Custody & Visitation
General Custody & Visitation Articles
In a child custody case, or a contested child support case, the judge may choose to appoint a lawyer for the child. The judge may also choose to interview the child personally. A child who is at least 16 years old may also choose to ask for a custody change directly.
Custody and visitation are the legal terms for court decisions about how the child will spend his/her time between parents (or others).
When deciding grandparent visitation rights, the court must balance what is best for the child, with a parent’s constitutional right to direct the way their child is raised.
Guardianship is a legal process where the court appoints a person to manage a minor’s personal affairs (non-financial decisions), financial affairs, or both. The court can appoint one person to manage the minor’s personal affairs and another person to manage the minor’s financial affairs. The court can also appoint two people as co-guardians to share the guardianship responsibilities. The court is the ultimate guardian and will monitor the guardianship.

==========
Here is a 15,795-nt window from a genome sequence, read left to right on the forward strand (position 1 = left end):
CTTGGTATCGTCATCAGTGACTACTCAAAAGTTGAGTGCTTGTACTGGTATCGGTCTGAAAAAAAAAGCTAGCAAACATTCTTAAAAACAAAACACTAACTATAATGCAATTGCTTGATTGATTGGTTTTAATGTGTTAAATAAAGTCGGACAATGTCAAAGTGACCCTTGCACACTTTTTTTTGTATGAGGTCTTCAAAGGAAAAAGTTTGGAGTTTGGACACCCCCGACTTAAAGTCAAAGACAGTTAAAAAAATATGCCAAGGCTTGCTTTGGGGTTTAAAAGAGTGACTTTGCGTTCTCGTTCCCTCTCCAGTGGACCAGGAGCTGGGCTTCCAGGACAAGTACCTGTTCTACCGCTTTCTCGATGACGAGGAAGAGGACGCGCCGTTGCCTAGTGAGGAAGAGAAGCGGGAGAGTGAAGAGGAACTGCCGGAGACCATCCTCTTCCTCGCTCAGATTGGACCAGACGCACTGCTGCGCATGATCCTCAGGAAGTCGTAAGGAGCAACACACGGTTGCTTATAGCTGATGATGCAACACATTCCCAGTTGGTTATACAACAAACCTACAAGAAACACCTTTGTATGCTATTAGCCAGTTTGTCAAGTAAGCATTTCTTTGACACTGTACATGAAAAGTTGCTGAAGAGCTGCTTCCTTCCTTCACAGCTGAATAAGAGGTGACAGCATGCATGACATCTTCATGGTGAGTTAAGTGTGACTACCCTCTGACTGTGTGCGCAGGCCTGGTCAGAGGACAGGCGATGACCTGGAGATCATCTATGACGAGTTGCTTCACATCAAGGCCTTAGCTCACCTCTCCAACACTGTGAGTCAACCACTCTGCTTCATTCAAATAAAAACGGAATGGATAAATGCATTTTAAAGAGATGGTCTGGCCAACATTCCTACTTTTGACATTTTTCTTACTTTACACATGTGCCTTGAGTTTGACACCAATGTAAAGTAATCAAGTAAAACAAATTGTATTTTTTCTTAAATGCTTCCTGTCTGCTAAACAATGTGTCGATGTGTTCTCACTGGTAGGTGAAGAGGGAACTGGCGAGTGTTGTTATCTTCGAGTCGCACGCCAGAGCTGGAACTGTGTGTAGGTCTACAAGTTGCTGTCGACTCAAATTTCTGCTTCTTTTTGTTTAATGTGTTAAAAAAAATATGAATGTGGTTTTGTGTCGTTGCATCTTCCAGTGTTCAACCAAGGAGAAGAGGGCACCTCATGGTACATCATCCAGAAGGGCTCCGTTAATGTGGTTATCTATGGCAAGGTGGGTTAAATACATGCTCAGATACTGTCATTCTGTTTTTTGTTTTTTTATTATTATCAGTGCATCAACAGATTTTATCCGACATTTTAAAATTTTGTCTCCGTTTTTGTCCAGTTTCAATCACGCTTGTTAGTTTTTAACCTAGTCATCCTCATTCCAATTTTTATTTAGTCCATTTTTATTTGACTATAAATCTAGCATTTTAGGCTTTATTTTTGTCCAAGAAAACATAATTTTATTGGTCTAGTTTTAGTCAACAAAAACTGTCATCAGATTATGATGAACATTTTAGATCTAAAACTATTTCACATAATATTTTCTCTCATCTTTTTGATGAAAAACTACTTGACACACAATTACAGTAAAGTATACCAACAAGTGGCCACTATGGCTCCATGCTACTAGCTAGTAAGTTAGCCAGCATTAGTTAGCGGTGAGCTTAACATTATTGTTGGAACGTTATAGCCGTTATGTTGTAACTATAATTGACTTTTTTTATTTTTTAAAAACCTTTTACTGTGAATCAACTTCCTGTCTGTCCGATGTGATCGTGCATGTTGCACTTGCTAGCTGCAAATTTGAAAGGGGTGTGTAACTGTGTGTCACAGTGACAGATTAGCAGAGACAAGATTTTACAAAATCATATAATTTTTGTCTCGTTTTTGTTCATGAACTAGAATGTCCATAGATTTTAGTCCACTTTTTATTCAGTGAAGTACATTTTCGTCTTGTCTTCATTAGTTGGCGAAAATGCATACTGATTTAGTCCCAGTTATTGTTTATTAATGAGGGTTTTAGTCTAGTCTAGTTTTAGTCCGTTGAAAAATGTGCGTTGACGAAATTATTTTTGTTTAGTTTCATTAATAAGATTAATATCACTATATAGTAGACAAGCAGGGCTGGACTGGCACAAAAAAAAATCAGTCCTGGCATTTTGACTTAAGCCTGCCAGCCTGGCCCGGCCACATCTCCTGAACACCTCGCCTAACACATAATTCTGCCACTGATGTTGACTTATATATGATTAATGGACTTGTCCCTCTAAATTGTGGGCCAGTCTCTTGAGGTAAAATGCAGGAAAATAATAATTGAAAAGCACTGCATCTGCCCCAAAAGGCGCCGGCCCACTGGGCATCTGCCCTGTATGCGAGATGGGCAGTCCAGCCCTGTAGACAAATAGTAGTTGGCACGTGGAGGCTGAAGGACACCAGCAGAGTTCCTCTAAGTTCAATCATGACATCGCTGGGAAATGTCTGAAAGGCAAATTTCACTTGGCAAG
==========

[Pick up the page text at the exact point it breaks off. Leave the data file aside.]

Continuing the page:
Guardianship is a legal process where the court appoints a person to manage a minor’s personal affairs (non-financial decisions), financial affairs, or both. This article addresses some frequently asked questions.
The Maryland Custody & Divorce Client Notebook helps clients to navigate a family law case from start to finish, with the help of an attorney (or attorneys) from self-help, legal services, pro bono, or the paid private bar.
Parenting coordination is a process that helps parents identify conflicts between them and consider ways to parent more effectively.
This article describes what a parenting plan is, and how it can be used to resolve child custody disputes.
Special Immigrant Juvenile Status (SIJS) is a form of immigration relief available to undocumented children living in the U.S. who have been abandoned, abused, or neglected by at least one parent and meet several other eligibility requirements.
A standby guardian is a person appointed by a parent (or parents) of a child to take care of the child in the event that the parent is mentally or physically incapable of doing so, or subject to an adverse immigration action.
Visitation is the part of the court order that defines when, how and where the non-custodial parent may have contact with the child.